Ross: Yeah, in my role, I would regularly engage with patient groups. For UCB, more broadly as an organisation, compliant engagement with patients and patient groups is very important for us in our organisational strategy. The reason for that is that UCB is committed to developing and delivering the right medicines for the right patients at the right time. That’s within the context of our therapy areas of expertise. Of course, to be able to do that, we need to understand in greater depth and knowledge who the right patients are. Ultimately, I think the only way to be able to do that is to get much closer to patients and patient groups in a compliant way, in order to be able to gain a greater understanding of disease biology and pathophysiology, but also to gain an understanding as to the patient experience of their condition and their disease. Also, to understand what an optimaltreatment outcome for patients may look like. By doing that, I think that enables us to better target our discovery research efforts and better stratify those efforts, but also to design things like clinical trials in a more patient focus and patient-centric way.
Ultimately, when our patients come to market, we’re better able to focus those medicines and some of the patient support programmes, programmes and initiatives that we would develop in support of the medicines, to the patients that would gain the most benefit from those medicines. I think that hopefully results in turn, in the patients that gain the most benefit, getting the most value from our medicines, and of course as an organisation, and the NHS also getting optimal value as well.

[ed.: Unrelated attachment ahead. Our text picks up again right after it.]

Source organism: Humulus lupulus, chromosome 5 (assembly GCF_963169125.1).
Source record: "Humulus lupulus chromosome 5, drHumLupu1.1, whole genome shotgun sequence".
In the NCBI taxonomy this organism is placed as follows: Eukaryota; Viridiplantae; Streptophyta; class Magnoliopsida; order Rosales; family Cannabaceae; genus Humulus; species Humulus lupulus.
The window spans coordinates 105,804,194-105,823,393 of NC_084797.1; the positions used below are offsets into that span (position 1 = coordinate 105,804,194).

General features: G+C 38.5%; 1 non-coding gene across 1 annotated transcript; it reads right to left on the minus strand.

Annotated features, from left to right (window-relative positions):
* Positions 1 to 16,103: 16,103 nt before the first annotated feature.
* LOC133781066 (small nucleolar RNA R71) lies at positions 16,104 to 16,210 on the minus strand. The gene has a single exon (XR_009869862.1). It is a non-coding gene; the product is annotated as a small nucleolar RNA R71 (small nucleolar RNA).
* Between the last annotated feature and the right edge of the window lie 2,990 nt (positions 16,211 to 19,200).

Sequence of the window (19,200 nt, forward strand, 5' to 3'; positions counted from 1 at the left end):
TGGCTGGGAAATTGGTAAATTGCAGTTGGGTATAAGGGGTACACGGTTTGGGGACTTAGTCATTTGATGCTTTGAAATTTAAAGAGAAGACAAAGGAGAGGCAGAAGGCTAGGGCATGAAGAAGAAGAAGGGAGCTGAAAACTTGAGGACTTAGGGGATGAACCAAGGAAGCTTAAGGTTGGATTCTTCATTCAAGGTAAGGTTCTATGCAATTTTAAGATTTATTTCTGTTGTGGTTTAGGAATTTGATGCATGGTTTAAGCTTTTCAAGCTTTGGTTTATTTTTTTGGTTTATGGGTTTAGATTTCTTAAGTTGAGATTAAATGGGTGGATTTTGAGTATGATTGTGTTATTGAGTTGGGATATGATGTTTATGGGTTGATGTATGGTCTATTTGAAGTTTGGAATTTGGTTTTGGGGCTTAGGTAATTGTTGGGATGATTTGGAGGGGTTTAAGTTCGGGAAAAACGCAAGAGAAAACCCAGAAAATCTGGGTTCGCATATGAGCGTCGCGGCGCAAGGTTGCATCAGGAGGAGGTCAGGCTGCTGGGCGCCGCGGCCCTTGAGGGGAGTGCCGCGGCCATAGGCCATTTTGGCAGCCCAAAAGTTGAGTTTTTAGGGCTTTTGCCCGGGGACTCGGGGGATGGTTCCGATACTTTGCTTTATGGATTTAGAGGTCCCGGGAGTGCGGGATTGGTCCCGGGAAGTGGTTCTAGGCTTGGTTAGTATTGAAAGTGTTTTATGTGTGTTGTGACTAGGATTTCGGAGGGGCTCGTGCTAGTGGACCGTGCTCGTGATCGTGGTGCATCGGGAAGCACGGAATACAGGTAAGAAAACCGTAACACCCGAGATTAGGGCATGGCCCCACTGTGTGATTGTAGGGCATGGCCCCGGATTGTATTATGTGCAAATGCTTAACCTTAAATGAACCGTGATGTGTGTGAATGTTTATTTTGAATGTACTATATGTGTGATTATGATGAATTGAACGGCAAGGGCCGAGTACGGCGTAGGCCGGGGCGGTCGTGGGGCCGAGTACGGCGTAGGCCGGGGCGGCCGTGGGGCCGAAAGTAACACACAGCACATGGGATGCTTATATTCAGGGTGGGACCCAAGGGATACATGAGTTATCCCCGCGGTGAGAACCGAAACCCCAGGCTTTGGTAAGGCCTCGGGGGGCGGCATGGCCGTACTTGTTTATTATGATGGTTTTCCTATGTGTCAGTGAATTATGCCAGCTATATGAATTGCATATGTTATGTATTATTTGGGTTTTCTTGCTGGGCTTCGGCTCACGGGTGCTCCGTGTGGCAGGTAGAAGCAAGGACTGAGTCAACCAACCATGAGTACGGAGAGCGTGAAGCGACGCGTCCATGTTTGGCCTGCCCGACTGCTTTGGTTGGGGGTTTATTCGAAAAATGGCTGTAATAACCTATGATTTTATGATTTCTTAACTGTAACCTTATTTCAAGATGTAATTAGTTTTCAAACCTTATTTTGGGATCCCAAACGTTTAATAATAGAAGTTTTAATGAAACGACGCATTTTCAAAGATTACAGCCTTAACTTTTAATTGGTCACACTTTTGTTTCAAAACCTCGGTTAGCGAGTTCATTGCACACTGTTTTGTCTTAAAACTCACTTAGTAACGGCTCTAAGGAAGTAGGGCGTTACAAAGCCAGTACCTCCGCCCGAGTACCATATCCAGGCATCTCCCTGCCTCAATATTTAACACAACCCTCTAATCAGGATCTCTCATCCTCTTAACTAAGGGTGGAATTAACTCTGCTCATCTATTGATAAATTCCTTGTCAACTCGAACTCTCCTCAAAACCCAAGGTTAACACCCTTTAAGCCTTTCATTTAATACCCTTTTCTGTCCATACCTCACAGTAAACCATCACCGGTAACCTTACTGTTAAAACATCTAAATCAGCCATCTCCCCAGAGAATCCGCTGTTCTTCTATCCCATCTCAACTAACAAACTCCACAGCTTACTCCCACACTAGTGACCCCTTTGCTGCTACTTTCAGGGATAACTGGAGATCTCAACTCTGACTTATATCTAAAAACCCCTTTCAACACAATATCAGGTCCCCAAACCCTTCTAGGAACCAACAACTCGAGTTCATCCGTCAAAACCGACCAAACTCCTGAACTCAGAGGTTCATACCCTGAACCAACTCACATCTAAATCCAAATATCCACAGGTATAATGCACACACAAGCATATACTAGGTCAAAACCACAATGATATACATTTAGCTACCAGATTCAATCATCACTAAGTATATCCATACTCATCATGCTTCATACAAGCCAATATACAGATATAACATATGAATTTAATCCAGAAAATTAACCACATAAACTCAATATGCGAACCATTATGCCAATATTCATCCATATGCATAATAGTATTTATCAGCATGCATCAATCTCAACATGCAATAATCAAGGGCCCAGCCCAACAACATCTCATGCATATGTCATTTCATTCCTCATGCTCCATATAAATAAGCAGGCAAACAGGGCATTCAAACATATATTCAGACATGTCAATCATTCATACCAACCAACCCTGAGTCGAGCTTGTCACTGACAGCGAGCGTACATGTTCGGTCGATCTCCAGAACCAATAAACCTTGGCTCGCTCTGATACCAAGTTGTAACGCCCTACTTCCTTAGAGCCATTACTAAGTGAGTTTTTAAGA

Ross: One specific project and collaboration that we worked with a patient group on recently that delivered very good outcomes was an epilepsy service enhancement project in NHS Dumfries and Galloway. This was an exciting project because it was a collaboration across the public, private, and third sectors. It involved Epilepsy Scotland as a patient group, NHS Dumfries and Galloway,ourselves, UCB, and another pharmaceutical company, GSK.
I think the project was one of the first of its kind because of the cross sectorial nature of the collaboration. I think certainly from the UCB point of view, it’s very important to recognise the contribution that Guy Armstrong and Elena Coward made in particular to the project from conception, through to coming through to fruition and the deliverance of some of the outcomes that were achieved from the project.
Specifically, the project started because in and around 2010/2011, the neurology services were extensively remodeled in NHS Dumfries and Galloway, but despite that, an area of opportunity for further improvement was the epilepsy service. I think the partners that were engaged in the collaboration specifically noted that up-skilling of primary care healthcare professionals was an area of opportunity, as well as generally raising the awareness of epilepsy across primary, secondary care and beyond. It was noted that a lack of resource but also clinician time led to patients not necessarily receiving as much information or optimal education around their condition, which in turn